Microsoft focuses on Service

By Peter Galli  |  Posted 2005-01-03 Print this article Print

Pack"> If Sun has one advantage over Windows, Linux and other Unix implementations, it may be in security. Ryan Durante, a program manager for the Air Force Research Laboratory, in Rome, N.Y., which manages the DODIIS (Department of Defense Intelligence Information System Infrastructure), is currently shifting thousands of intelligence analysts desktops to Sun Ray hardware running Trusted Solaris.

This initiative for the Defense Intelligence Agency is known as the DODIIS Trusted Workstation program.

"We do use Windows as well as other versions of Unix. But, in our Opinion, Trusted Solaris is the most secure operating system out there. We expect this move to yield tremendous administrative savings and to be more secure," Durante said. The move will help enable the DIA, which manages about 30,000 desktops across more than 900 sites, to consolidate to five data centers by late 2008, he said.

Sun, however, is also collaborating more with Microsoft due to the companies legal settlement last year, which could enable Microsoft to lure some business away from Sun, Muglia said. "Sun is now building x86 boxes, and you can run Windows quite well on those boxes. This is the first time we have seen a Sun box running Windows," he said.

But competitive threats or not aside, Microsofts Server teams focus for this quarter is getting Windows Server Service Pack 1 out the door. The SP1 Release Candidate was made available early last month. "We feel great about that; the landing gear is down, and we can see the runway. We are doing well on that release, which is our focus," Muglia said.

One new feature in SP1 is the security configuration wizard, which locks down systems, Muglia said. Moving into next quarter, Microsoft will get closer to the second, and final, beta for Windows Server Release 2, Muglia said.

In the second half of the year, the company will focus on finishing off the R2 release and releasing the first beta for the next version of Windows, code-named Longhorn, and preparing for Microsofts Professional Developers Conference in Los Angeles in September, said Muglia.

While it is still too early to know exactly what features will be in that early beta release, Muglia said Longhorn is based on the Server 2003 SP1 code base, which is "incredibly stable [and] 64-bit-enabled. A lot of work has gone into role-based management of that code base, and there are many features on the plate around management, infrastructure, reducing reboots and allowing people to target very specific configurations. We are very much on track for a 2007 delivery," he said.

But customers seem unexcited about this focus, except for the security-related improvements that will come. Programmer Riley said his company has no plans to be the first to migrate to Longhorn, "so we really do not care when the beta comes out. We will probably be dragged, kicking and screaming into it around 2010."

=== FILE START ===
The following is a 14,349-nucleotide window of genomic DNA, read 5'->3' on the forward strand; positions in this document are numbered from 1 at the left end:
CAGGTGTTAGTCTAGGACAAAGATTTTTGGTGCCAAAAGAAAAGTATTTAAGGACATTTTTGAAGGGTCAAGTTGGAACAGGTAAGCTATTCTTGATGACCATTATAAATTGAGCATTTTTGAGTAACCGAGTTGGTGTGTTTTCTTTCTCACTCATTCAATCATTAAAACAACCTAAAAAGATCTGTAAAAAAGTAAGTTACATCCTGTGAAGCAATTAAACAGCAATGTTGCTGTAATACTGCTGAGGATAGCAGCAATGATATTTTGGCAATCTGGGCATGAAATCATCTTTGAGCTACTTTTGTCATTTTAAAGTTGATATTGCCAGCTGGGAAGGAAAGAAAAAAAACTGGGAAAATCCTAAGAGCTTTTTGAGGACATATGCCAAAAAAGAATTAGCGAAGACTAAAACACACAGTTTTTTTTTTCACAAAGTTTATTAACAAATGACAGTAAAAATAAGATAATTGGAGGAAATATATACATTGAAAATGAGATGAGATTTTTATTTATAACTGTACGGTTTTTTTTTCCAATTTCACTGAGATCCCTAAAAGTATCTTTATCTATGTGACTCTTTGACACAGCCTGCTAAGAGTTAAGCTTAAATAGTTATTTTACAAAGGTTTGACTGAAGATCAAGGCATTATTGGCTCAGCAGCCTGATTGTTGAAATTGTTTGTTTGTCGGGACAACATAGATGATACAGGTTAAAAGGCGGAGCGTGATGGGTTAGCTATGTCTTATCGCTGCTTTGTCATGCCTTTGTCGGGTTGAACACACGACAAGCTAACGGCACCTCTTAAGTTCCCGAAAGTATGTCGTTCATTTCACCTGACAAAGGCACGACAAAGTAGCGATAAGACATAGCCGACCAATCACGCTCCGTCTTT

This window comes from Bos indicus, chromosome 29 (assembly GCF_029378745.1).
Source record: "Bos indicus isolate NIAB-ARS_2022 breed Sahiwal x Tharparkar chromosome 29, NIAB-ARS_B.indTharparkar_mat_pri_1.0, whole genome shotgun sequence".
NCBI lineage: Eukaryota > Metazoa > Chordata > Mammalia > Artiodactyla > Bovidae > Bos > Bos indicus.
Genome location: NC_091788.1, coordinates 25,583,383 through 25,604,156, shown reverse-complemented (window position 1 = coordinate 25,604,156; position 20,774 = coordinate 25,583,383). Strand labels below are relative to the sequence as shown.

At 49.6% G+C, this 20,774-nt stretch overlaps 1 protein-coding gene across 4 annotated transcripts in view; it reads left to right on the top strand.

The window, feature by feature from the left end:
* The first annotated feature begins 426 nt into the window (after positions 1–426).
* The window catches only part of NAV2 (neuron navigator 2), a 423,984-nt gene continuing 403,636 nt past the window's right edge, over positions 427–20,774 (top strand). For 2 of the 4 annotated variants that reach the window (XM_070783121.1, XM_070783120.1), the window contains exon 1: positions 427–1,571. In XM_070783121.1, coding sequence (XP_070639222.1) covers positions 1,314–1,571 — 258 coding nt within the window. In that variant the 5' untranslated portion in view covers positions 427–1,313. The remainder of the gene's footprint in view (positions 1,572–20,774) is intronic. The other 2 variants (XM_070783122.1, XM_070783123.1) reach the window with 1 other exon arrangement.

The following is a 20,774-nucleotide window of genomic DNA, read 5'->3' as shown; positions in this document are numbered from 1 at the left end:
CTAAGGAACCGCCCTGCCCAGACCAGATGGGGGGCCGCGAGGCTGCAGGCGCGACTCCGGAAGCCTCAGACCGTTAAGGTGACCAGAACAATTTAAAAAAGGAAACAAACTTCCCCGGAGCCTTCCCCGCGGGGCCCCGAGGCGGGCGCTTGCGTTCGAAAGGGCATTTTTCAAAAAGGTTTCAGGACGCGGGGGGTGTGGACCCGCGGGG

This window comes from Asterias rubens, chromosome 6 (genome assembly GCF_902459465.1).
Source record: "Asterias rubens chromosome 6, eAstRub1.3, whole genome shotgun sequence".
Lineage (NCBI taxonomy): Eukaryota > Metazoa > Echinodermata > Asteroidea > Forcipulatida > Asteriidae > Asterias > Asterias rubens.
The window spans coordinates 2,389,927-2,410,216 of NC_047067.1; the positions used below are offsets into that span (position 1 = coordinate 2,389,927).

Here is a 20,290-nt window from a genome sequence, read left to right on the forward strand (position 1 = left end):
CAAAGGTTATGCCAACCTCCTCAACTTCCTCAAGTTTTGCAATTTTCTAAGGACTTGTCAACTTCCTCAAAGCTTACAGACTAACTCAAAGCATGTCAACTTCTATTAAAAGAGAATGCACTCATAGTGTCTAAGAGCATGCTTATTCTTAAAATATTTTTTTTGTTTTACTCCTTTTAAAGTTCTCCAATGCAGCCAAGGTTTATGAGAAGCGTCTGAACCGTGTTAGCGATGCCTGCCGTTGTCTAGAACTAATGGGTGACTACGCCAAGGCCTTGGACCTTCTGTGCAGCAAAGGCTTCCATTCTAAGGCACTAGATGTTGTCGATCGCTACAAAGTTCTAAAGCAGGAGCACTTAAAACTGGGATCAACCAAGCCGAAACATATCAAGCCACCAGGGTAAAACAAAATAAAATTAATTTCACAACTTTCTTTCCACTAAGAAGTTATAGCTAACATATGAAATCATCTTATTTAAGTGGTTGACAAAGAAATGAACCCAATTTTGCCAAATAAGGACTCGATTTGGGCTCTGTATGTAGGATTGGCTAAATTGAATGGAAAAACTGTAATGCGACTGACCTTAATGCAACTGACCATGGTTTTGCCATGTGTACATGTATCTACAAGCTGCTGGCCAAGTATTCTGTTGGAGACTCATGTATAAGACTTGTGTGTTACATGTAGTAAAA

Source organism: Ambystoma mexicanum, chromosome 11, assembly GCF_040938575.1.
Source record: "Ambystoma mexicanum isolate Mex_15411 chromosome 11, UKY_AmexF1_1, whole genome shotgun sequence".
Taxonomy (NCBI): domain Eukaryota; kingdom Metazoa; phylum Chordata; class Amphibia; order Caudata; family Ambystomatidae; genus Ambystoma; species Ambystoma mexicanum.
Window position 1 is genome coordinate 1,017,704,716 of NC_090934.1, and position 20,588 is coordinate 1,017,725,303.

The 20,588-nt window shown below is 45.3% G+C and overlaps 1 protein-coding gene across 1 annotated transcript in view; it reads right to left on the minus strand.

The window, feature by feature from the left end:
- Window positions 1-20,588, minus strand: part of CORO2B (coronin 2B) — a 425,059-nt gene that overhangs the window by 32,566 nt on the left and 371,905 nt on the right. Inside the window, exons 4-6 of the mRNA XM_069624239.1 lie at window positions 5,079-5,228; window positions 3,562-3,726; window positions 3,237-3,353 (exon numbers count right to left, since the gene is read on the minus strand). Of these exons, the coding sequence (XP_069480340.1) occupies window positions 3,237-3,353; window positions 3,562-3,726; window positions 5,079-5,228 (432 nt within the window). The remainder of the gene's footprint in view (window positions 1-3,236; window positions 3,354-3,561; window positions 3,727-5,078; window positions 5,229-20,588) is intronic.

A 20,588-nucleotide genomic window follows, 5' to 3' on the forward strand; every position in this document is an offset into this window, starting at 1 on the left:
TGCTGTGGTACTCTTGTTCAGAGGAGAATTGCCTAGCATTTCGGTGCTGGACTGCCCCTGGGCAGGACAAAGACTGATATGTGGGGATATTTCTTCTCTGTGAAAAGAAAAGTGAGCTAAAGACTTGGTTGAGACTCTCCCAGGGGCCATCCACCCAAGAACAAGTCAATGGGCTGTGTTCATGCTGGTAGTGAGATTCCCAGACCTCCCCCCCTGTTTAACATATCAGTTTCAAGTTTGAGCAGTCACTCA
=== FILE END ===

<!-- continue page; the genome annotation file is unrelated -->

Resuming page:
Check out eWEEK.coms for the latest open-source news, reviews and analysis.

Peter Galli has been a financial/technology reporter for 12 years at leading publications in South Africa, the UK and the US. He has been Investment Editor of South Africa's Business Day Newspaper, the sister publication of the Financial Times of London.

He was also Group Financial Communications Manager for First National Bank, the second largest banking group in South Africa before moving on to become Executive News Editor of Business Report, the largest daily financial newspaper in South Africa, owned by the global Independent Newspapers group.

He was responsible for a national reporting team of 20 based in four bureaus. He also edited and contributed to its weekly technology page, and launched a financial and technology radio service supplying daily news bulletins to the national broadcaster, the South African Broadcasting Corporation, which were then distributed to some 50 radio stations across the country.

He was then transferred to San Francisco as Business Report's U.S. Correspondent to cover Silicon Valley, trade and finance between the US, Europe and emerging markets like South Africa. After serving that role for more than two years, he joined eWeek as a Senior Editor, covering software platforms in August 2000.

He has comprehensively covered Microsoft and its Windows and .Net platforms, as well as the many legal challenges it has faced. He has also focused on Sun Microsystems and its Solaris operating environment, Java and Unix offerings. He covers developments in the open source community, particularly around the Linux kernel and the effects it will have on the enterprise.

He has written extensively about new products for the Linux and Unix platforms, the development of open standards and critically looked at the potential Linux has to offer an alternative operating system and platform to Windows, .Net and Unix-based solutions like Solaris.

His interviews with senior industry executives include Microsoft CEO Steve Ballmer, Linus Torvalds, the original developer of the Linux operating system, Sun CEO Scot McNealy, and Bill Zeitler, a senior vice president at IBM.

For numerous examples of his writing you can search under his name at the eWEEK Website at


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